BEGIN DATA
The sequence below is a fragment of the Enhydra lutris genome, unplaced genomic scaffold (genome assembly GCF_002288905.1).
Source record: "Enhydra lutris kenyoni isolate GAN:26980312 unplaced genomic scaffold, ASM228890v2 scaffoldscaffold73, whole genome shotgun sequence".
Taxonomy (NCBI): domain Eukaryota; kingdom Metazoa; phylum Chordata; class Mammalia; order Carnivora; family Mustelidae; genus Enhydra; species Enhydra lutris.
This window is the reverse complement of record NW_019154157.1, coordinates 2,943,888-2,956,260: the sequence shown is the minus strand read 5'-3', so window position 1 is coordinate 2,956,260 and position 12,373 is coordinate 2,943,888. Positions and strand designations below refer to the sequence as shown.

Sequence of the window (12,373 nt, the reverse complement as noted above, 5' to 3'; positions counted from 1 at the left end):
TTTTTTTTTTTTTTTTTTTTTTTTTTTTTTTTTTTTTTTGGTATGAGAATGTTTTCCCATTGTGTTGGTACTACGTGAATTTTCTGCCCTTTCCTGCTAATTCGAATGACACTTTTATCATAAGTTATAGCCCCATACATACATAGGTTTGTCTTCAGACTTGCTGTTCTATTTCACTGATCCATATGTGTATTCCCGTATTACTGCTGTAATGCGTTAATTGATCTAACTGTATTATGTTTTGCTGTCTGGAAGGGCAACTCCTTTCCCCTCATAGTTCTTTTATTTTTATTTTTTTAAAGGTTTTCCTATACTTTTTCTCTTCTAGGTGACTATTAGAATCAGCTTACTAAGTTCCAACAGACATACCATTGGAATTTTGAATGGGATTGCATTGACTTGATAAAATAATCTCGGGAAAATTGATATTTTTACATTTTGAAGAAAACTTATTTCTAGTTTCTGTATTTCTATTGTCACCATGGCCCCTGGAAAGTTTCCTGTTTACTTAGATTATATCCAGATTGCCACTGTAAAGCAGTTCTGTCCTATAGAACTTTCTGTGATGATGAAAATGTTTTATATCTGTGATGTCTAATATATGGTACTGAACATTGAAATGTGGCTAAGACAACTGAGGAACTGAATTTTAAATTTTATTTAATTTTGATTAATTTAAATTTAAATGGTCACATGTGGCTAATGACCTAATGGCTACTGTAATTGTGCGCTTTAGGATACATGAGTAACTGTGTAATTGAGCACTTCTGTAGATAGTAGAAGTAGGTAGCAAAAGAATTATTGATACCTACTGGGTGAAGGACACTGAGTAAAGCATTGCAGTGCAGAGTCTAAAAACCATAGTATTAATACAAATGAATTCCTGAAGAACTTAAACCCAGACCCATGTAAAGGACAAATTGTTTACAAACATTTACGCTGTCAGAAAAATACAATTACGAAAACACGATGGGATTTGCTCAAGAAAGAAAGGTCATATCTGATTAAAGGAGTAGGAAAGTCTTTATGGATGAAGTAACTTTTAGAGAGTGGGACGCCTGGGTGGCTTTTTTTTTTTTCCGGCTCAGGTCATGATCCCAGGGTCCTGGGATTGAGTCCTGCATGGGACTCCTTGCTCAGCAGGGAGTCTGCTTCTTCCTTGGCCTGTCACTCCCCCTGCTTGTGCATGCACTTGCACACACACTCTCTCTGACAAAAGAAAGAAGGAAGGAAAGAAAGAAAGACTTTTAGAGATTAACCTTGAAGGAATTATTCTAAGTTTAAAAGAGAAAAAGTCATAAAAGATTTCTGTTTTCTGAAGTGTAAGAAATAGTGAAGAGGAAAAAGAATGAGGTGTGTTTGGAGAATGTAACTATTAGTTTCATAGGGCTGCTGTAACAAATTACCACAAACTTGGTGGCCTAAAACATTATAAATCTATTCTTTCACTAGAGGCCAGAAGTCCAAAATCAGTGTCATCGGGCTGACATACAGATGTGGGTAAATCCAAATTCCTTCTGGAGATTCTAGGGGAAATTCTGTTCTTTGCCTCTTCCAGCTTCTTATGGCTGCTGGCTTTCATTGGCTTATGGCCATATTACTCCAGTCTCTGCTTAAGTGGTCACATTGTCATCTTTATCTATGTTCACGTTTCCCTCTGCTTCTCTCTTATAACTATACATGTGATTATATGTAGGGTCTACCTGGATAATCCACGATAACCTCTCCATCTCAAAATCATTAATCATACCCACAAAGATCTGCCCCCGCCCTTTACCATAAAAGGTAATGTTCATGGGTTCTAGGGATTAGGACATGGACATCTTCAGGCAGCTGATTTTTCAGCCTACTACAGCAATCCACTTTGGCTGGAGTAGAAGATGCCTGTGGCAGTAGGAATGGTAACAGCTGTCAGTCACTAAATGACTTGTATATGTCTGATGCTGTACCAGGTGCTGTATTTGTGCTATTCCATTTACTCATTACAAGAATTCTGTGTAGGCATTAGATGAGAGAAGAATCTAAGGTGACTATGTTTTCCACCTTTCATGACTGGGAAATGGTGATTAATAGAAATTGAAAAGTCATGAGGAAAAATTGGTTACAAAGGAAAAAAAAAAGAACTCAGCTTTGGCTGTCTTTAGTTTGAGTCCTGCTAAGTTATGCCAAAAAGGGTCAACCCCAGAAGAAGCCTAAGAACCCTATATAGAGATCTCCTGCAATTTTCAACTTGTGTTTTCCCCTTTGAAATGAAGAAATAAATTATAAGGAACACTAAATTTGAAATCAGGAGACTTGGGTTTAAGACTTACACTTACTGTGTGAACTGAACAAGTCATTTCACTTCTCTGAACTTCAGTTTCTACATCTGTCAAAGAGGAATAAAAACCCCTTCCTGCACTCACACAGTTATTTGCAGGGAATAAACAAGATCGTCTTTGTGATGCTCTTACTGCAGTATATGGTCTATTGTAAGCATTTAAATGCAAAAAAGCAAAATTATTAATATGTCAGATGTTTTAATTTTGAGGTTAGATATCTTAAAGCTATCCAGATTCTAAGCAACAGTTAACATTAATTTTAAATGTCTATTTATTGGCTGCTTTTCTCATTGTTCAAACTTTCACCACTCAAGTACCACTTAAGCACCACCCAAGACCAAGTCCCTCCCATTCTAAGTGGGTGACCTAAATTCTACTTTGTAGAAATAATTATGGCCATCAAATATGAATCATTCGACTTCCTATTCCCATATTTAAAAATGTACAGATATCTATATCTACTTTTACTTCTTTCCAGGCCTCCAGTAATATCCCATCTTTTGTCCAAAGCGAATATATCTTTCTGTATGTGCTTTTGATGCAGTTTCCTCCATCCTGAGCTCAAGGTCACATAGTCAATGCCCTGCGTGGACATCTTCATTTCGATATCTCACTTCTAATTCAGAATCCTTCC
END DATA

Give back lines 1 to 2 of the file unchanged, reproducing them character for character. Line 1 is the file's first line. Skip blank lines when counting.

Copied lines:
The sequence below is a fragment of the Enhydra lutris genome, unplaced genomic scaffold (genome assembly GCF_002288905.1).
Source record: "Enhydra lutris kenyoni isolate GAN:26980312 unplaced genomic scaffold, ASM228890v2 scaffoldscaffold73, whole genome shotgun sequence".